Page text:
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Document Type

Open Access Dissertation

Degree Name

Doctor of Philosophy (PhD)

Degree Program

Computer Science

Year Degree Awarded

2015

Month Degree Awarded

September

First Advisor

Arun Venkataramani

Subject Categories

OS and Networks | Systems Architecture

Abstract

Most of the Internet traffic is content, and most of the Internet connected hosts are mobile. Our work focuses on the design of infrastructure services needed to support such a content-dominated, highly mobile Internet. In the design of these services, three sets of decisions arise frequently: (1) Content placment for selecting the locations where a content is placed, (2) request redirection for selecting the location where a particular request is served from and (3) network routing for selecting the physical path between clients and the services they are accessing. Our central thesis is that content placement is a powerful factor, and is often more powerful than redirection and routing, in determining the cost, performance and energy-related metrics for these services. In support of this thesis, we consider three types of infrastructure.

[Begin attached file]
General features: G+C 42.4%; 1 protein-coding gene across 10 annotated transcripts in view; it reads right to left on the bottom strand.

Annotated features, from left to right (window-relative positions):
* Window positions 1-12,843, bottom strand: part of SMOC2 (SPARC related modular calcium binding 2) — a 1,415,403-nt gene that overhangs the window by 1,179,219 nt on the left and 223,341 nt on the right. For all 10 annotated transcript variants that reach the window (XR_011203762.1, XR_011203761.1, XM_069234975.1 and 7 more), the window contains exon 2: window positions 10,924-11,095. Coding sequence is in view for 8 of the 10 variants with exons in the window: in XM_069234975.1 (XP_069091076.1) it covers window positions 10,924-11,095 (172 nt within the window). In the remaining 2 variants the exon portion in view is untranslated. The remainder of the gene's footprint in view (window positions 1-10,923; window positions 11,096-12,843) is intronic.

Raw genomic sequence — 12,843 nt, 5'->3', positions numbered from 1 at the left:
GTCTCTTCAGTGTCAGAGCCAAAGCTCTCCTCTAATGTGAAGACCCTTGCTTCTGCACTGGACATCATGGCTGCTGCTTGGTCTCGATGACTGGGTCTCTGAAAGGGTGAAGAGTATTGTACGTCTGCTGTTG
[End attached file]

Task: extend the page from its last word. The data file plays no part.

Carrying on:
Internet service provider (ISP): In an ISP carrying content-dominated traffic, we show that combinations of simple placement and routing schemes are effective in optimizing an ISP's performance and cost objectives. Further, we show that effective content placement contributes more than optimizing network routing to achieve an ISP's objectives. Our findings question the value of traditional ISP traffic engineering schemes that optimize routing alone, while simplifying the task of traffic engineering for the operators.

Global name service (GNS): We design and implement a GNS, \auspice, that resolves names to network addresses for highly mobile entities, thereby providing a key building block for establishing communication between mobile entities in the Internet. A key distinction between \auspice\ and other name services is a {\em demand-aware} replica {placement engine} that intelligently replicates name records to provide low lookup latency, low update cost, and high availability. In our experiments, Auspice's placement scheme enables it to significantly outperform commercial managed DNS providers, DHT-based replication as well as static placement schemes that use the same redirection scheme as Auspice.

Content datacenter (CDC): Content datacenters cache and serve content to improve user-perceived performance for content accesses. In a CDC, we quantify the tradeoff between energy savings via consolidation and the user-perceived performance impact based on a real CDC workload. A key insight, supported via experiments, is that despite server consolidation, a simple caching scheme is able to achieve cache hit rates close to an unconsolidated datacenter, which helps mitigate the impact of consolidation on user-perceived latencies. Further, our work is the first to propose a network-aware server consolidation approach that enables additional network energy savings over network-unaware server consolidation schemes for common datacenter topologies.

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